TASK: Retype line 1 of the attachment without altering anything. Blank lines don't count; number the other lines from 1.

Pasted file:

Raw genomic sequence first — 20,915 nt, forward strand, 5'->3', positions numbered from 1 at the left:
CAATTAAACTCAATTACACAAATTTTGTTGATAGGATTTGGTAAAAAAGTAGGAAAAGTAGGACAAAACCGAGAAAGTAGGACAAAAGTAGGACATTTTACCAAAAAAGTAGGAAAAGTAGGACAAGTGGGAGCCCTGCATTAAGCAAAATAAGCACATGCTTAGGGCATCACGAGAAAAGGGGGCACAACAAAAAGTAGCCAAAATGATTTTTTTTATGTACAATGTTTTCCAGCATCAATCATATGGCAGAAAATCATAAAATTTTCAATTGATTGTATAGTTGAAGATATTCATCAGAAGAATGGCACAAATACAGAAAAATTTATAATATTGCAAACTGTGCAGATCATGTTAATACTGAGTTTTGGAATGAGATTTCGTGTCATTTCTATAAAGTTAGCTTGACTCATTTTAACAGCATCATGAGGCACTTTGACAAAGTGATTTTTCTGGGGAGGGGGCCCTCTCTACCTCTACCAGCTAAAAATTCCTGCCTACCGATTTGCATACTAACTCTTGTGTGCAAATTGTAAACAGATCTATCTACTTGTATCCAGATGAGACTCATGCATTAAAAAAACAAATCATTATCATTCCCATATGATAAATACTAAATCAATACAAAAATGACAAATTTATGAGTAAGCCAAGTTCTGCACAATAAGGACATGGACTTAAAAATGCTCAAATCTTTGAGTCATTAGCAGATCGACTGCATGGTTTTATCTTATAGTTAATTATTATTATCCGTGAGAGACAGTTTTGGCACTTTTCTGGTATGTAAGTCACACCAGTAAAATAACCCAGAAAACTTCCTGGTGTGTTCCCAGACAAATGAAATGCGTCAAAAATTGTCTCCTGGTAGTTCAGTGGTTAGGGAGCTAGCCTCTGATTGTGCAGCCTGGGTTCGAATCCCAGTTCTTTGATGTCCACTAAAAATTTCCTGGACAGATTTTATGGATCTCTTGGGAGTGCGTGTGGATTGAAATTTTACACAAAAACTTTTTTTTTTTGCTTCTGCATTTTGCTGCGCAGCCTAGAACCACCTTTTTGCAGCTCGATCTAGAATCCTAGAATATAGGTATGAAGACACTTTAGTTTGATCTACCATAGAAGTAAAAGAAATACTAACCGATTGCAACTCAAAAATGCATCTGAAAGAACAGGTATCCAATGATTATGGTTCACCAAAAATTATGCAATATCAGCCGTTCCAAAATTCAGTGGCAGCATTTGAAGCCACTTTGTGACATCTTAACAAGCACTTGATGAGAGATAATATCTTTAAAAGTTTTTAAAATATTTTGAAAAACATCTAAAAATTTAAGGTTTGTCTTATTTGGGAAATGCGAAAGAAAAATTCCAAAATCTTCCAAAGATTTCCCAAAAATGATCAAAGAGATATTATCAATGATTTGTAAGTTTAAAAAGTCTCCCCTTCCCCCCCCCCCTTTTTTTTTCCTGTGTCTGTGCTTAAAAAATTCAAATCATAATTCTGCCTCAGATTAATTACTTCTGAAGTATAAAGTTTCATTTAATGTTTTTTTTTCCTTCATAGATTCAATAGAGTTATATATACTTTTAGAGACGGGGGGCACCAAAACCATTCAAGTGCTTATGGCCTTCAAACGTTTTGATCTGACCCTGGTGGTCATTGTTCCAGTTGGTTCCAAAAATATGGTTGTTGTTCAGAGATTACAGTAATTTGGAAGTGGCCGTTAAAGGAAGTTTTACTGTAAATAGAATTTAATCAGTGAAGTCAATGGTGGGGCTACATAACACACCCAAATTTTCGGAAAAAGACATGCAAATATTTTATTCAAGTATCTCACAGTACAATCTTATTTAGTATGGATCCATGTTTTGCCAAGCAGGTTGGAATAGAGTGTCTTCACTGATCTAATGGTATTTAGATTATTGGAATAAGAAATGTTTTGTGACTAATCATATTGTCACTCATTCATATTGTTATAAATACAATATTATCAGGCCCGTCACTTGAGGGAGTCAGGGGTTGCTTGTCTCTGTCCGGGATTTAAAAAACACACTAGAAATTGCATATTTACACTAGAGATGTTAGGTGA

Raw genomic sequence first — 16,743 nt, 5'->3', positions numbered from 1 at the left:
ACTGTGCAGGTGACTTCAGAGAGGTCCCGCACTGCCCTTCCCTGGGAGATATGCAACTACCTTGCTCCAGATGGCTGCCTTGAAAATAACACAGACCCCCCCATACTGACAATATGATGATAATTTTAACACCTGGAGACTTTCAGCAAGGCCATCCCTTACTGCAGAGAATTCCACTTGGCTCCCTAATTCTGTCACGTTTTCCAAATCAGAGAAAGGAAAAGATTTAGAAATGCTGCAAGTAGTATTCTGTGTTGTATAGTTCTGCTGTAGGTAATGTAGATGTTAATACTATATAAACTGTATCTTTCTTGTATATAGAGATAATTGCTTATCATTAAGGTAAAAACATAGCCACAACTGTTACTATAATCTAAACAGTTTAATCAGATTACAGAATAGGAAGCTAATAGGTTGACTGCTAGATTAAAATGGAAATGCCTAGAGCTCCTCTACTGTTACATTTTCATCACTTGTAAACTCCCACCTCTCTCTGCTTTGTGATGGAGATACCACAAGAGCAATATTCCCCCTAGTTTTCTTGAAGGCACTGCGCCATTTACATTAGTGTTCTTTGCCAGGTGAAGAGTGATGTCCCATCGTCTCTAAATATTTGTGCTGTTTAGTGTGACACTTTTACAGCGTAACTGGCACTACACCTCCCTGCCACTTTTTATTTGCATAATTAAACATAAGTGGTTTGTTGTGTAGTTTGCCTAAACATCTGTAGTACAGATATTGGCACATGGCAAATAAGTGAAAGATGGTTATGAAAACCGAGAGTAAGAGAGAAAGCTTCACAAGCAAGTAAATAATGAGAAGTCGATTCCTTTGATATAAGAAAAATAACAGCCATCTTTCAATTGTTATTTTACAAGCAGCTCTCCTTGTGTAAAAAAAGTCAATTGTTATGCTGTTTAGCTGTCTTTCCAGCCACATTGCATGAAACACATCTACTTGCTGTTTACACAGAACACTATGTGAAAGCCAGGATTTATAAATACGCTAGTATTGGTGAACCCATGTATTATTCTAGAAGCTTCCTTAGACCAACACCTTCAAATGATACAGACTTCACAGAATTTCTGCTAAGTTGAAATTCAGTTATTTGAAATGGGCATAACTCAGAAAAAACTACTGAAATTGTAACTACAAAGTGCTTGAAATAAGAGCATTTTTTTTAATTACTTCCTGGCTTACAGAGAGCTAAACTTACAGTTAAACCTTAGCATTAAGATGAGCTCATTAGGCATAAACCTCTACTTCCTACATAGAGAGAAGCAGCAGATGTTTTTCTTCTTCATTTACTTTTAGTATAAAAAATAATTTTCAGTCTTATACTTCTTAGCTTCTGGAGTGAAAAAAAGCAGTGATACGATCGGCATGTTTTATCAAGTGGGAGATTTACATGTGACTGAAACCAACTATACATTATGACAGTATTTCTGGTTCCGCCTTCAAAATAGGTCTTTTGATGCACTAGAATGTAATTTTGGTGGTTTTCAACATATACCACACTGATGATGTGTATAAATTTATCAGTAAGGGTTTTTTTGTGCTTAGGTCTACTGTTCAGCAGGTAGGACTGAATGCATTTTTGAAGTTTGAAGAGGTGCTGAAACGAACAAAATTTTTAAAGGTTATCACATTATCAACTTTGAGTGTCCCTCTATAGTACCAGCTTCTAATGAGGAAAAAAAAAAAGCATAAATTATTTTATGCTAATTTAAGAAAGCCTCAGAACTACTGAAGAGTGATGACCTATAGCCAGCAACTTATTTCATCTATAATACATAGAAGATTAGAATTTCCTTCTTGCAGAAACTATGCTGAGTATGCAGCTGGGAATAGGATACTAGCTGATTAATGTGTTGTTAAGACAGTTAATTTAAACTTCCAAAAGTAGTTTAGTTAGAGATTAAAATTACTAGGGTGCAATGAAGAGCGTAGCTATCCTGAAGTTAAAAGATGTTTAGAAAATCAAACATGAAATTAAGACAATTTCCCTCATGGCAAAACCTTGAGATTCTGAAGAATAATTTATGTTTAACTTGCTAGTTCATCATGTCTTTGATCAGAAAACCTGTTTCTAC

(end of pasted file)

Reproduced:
Raw genomic sequence first — 20,915 nt, forward strand, 5'->3', positions numbered from 1 at the left: